Nice Carnival

The Nice Carnival is one of the world's major carnival events, alongside the Brazilian Carnival, Venetian Carnival, and Mardi Gras in New Orleans. It is held annually in February and sometimes early March (depending on the movable date of Carnival in the Christian calendar) in Nice on the French Riviera.

Nice Carnival
Carnaval de Nice
Floats at the 2010 Nice carnaval.JPG
Floats at the 2010 Nice carnival
VenueNice, France
Most recent15—29 February 2020
Previous eventEdition 2020: Carnaval Roi de la Mode
Next eventEdition 2021: Carnaval Roi des Animaux

The earliest records establish its existence in 1294 when the Count of Provence, Charles Anjou, wrote that he had passed "the joyous days of carnival."[1] This may make the Nice Carnival the original carnival celebration.

In 1873, a committee was created for the Carnival, headed by local artist Alexis Mossa [fr], with later contributions from his son Gustav-Adolf Mossa. The Carnival was reinvented into a parade,[2] adding masquerades, satirical floats, and competitions.[3]

Today, the two-week event attracts over a million visitors to Nice every year.

Each year, a special theme is chosen, and artists create 18 floats and other figurines in traditional papier-mâché for the colorful parade. The parades take place day and night, while on the Promenade des Anglais, "flower battles" occur.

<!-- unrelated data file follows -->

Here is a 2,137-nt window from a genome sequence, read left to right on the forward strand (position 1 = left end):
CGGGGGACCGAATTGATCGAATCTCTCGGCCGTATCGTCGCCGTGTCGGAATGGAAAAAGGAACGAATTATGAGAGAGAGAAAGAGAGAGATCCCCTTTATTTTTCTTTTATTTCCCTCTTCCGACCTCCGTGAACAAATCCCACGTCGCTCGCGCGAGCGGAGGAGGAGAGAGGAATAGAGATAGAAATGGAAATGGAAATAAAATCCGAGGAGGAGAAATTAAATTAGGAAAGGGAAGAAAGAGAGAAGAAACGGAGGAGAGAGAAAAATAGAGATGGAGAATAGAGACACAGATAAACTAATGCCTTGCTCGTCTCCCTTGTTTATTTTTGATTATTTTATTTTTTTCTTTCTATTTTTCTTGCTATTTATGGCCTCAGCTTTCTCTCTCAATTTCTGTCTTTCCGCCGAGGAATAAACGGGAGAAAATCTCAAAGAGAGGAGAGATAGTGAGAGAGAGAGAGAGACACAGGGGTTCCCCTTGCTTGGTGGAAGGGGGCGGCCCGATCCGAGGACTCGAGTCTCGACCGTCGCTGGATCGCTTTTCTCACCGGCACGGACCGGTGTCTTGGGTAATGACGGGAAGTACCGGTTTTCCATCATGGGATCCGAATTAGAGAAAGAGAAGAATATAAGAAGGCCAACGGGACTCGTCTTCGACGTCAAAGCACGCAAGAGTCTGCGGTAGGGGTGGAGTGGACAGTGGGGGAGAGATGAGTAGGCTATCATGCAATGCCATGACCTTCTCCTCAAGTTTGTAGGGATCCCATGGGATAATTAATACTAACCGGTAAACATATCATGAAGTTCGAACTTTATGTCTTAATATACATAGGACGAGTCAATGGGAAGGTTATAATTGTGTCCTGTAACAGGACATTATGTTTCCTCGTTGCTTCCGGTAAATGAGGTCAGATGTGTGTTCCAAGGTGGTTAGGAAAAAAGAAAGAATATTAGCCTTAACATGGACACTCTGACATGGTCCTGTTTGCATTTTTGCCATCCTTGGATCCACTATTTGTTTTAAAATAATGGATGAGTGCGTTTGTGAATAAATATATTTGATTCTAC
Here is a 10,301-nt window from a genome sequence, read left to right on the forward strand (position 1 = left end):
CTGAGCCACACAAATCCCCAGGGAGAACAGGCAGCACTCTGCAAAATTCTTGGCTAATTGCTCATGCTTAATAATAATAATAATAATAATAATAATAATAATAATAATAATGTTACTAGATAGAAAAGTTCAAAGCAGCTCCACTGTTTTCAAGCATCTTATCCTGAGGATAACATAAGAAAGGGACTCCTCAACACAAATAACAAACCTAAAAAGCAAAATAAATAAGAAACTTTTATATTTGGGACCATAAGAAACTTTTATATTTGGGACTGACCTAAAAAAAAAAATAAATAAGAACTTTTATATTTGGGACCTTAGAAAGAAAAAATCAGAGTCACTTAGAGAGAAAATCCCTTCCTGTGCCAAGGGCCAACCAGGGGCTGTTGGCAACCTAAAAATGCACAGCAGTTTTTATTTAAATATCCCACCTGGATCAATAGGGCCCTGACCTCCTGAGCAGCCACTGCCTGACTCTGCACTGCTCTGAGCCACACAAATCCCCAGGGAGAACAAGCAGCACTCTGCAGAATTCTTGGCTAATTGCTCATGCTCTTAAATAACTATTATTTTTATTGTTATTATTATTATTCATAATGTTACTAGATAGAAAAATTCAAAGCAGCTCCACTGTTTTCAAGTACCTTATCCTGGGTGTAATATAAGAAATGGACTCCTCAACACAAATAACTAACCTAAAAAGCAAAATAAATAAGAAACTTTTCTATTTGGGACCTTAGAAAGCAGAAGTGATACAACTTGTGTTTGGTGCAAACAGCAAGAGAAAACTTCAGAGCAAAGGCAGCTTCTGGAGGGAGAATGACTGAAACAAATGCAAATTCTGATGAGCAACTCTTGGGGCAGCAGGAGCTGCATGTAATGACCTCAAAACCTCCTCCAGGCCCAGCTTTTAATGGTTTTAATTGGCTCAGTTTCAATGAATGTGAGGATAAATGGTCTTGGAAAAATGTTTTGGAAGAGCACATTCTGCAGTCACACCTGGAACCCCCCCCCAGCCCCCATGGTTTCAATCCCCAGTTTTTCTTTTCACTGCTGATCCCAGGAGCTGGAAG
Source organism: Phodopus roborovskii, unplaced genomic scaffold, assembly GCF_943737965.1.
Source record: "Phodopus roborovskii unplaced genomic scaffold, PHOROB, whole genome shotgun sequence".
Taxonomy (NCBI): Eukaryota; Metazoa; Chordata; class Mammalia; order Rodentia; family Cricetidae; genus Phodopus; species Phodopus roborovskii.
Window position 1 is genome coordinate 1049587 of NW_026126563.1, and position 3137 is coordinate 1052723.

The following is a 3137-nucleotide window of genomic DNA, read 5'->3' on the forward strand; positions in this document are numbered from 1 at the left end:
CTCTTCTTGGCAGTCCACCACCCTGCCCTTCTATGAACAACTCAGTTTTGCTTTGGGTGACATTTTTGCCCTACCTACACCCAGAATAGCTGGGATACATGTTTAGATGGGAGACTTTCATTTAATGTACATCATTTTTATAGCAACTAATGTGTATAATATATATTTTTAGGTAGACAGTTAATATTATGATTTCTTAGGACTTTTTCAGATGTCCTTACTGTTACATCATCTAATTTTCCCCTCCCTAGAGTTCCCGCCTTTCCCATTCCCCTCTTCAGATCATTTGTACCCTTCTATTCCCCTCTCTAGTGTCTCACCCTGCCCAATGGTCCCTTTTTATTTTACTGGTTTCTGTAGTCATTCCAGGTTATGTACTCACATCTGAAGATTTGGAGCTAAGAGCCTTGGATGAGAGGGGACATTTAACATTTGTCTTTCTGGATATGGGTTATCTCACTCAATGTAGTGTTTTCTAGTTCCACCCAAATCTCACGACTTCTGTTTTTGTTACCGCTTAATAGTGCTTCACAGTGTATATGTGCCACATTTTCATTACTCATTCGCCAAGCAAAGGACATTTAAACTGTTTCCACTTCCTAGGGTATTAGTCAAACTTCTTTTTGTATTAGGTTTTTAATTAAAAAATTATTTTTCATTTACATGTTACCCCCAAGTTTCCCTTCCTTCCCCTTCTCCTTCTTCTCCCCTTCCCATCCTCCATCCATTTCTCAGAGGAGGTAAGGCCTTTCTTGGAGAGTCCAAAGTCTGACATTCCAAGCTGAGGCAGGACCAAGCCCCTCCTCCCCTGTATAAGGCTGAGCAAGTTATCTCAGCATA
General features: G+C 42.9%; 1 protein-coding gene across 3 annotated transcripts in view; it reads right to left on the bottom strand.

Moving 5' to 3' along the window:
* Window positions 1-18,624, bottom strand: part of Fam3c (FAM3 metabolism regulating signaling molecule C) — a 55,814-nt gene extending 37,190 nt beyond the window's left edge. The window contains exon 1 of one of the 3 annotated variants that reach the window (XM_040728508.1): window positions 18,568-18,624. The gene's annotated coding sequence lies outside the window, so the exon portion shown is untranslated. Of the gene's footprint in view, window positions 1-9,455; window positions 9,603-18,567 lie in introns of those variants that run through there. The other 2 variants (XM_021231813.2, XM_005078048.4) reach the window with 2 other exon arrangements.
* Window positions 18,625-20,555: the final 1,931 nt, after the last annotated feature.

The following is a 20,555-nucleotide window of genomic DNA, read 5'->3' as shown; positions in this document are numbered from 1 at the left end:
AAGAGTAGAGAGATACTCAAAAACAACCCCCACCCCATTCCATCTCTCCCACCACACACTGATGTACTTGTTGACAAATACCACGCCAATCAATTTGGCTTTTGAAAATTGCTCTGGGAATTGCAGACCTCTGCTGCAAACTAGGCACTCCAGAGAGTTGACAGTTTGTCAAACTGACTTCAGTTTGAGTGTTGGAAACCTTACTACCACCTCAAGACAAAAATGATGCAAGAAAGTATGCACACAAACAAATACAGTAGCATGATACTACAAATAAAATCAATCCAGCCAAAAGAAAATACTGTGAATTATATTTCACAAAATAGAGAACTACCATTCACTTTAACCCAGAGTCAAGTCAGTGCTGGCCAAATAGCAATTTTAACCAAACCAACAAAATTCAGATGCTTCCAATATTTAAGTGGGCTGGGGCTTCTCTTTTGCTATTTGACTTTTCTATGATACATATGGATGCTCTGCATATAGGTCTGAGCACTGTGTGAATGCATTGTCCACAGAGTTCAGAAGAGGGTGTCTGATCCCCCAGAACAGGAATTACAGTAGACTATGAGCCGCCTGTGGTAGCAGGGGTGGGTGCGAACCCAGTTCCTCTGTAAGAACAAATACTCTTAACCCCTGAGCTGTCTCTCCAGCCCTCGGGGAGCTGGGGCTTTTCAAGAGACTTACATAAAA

In 2017, the memorial to the 2016 Nice truck attack was dismantled in preparation for the carnival.[4] Additionally, the route was moved from the Promenade des Anglais to the Promenade du Paillon.[5]



  1. ^ "Origins and traditions - Carnival 2017 Nice". Archived from the original on 2016-03-13. Retrieved 2016-07-17.
  2. ^ Caroline De Westenholz, 'Gustav Adolf Mossa (1883–1971), Lui, A Portrait of Varius' in Varian Studies Volume Three: A Varian Symposium, 2017, p.159
  3. ^ "Nice Carnival is the most spectacular and bright show in French Riviera". 27 November 2013.
  4. ^ Mills, Emma (February 10, 2017). "Nice terror attack memorial dismantled ahead of carnival". The Daily Telegraph. Retrieved February 11, 2017.
  5. ^ "Nice carnival parade changes route following Bastille Day massacre". Radio France Internationale. February 10, 2017. Retrieved February 11, 2017.

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